Tips to help a first-year audit go smoothly

While a first year audit may seem like a stressful task for most companies, proper preparation and communication with the auditor will ensure an agreeable audit process, allowing your company to meet external financial reporting deadlines.

Alan Alvarez

November 20, 2018

3 Min Read
Photo by DragonImages/iStock/Getty Images Plus.

Companies often perceive audits of financial statements as stressful, overwhelming and time-consuming–but it doesn't have to be that way. Fostering a collaborative relationship between a company’s management and the audit firm will lead to an effective and efficient first-year audit. 

Planning and Timing of the Audit

Proper communication with the auditor is important throughout all phases of the audit, but is especially crucial during the planning process. In this phase, the auditor and company set internal deadlines and expectations and discuss the type of documentation that the auditor will need. Obtaining the requested documentation should be a high priority, as well as ensuring that the deadlines are attainable given other responsibilities of the company’s staff. The timing of the audit fieldwork should be scheduled to allow sufficient time for a wrap-up and unforeseen circumstances.

The company’s books should be closed and internally reviewed by management before the auditor arrives to ensure that the statements reasonably reflect the results of the operations for the period under audit.

Inventory counts by the company and observation of these counts by the auditor should be scheduled during the planning process. Preparation ahead of time is important, as the auditor may need to observe the inventory counts at different locations. These locations could be company owned, or else owned and operated by third parties at public warehouses.

Implementation and documentation of a company’s internal controls is oftentimes a pain point. The company should understand this and have documentation of its control environment in order to avoid delays of the audit. 

Both the auditor and the company can work together to ensure that necessary financial statements are delivered prior to the deadline.

What to Expect

In addition to its day-to-day responsibilities, the company’s accounting team should be prepared to dedicate a significant portion of time for audit preparation. Because this is the first audit, preparing documents will be more time consuming and complicated than in subsequent audits. Documentation of internal control processes (i.e. financial statement preparation and review, payroll, disbursement and collection cycle processes) and accounting policies (i.e. overhead and capitalization of inventories, revenue recognition, significant estimates) should be ready prior to the start of the audit.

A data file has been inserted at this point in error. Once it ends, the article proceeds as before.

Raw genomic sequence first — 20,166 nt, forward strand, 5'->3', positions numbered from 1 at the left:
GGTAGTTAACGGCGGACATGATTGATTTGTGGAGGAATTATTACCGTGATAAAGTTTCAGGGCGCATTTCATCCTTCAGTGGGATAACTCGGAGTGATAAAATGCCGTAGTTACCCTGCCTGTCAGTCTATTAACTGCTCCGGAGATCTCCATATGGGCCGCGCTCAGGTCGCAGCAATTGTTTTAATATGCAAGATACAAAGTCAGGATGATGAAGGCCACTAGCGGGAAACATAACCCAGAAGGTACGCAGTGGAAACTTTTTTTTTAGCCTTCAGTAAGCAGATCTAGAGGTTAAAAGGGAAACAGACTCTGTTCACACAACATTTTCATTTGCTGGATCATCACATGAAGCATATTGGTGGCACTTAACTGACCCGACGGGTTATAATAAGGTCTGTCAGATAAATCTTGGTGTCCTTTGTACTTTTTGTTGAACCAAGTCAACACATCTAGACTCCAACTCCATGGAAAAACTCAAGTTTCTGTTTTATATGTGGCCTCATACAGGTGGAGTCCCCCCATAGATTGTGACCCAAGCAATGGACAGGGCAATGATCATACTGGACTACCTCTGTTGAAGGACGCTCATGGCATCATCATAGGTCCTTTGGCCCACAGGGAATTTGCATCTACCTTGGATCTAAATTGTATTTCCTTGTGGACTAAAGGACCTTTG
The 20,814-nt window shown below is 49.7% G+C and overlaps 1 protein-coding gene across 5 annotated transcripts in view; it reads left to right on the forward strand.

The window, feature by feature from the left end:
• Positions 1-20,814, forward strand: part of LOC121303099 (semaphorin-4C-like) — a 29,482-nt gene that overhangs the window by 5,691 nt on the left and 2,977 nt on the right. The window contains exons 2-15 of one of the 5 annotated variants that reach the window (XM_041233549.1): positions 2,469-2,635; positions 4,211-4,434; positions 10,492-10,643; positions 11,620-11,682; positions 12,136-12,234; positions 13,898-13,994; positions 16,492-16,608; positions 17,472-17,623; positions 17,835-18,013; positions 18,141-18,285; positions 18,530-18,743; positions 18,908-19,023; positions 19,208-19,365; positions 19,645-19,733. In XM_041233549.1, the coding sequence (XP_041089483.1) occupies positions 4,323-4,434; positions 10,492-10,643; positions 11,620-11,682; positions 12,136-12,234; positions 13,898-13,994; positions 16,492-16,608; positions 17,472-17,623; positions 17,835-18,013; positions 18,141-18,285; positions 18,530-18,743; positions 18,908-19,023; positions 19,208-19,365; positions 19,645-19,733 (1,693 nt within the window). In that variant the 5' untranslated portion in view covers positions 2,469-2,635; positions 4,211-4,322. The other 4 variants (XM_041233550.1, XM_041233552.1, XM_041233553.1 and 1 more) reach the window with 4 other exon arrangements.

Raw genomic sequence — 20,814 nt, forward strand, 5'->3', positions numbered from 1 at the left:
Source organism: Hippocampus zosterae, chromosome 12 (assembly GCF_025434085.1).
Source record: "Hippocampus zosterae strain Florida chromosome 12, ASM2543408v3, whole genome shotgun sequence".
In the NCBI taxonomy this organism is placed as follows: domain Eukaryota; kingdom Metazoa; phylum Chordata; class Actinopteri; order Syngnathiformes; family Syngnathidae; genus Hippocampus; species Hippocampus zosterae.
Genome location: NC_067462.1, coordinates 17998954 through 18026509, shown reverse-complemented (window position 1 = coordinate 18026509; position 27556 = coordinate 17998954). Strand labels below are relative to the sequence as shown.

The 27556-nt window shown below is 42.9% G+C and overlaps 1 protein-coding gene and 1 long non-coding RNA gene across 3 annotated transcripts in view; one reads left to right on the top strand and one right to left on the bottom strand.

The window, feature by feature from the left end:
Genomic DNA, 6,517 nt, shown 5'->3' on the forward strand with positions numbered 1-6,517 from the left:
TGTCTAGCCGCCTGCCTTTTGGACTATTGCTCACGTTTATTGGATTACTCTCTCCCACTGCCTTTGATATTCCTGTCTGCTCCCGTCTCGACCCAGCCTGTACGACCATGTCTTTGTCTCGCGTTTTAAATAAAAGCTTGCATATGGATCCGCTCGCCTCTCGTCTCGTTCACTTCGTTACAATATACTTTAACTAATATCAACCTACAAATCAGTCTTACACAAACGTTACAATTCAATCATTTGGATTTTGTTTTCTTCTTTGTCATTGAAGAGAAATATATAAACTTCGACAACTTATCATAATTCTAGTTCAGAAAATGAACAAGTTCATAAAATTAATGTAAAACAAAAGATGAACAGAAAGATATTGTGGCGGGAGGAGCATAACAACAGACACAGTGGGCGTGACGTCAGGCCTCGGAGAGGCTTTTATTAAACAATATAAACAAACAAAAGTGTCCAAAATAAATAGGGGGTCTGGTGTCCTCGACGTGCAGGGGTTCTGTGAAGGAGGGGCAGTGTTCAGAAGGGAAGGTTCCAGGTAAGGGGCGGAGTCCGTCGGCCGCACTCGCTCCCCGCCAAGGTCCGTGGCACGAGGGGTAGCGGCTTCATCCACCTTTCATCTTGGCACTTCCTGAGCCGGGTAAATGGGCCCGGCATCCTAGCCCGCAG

All documentation that affects the financial statements from inception to date should be available. During the first-year audit, the auditor may select transactions that date back to a company's inception, because many financial statements from the current year relate to transactions that occurred prior to the year under audit.


Management must consider whether the accounting team is adequately staffed, or whether they have the technical expertise to prepare the documentation required for the audit.

If the accounting team is not adequately staffed, management may need to consider hiring additional full-time staff, or else having an outside consultant facilitate the audit.

Hire Full Time Employees - Pros and Cons


- Increasing the size of the accounting team and hiring the right personnel will position the company to meet the demands of the audit and keep pace with the company’s growth.

- The employer has control over the how and when the employees perform their tasks.

- After going through the first year audit, the accounting team will gain experience and be more prepared for the following audits.   


- Finding talented individuals with expertise in the natural food products industry can be challenging, and developing this skillset can be time consuming.

- The associated costs with hiring employees, their salaries and fringe benefits oftentimes exceed the fees paid to consultants.


Hire Consultants - Pros and Cons  


- Consultants have expertise and experience in the areas that the company may lack internally.

- Consultants can be hired on a short-term basis, especially when there is not enough time for full time employees to develop a skillset.

- Consultants can be dropped on short notice if there is a change in business circumstances.


- While consultants have the expertise and may be hired on a short-term basis, the knowledge gained and experience of going through the first year audit will generally not be transferred to the accounting team.

- The consultants typically have control over the how and when the tasks are completed.

About the Author(s)

Alan Alvarez


Alan Alvarez is a senior manager, assurance, at BPM LLP. Having been with the firm for over eight years, he audits and performs technical consulting services for both public and privately-held companies. Alan serves as a lead in the consumer business and wine/craft beverage industries and has experience with agribusiness, real estate and development stage entities. He can be reached at [email protected].

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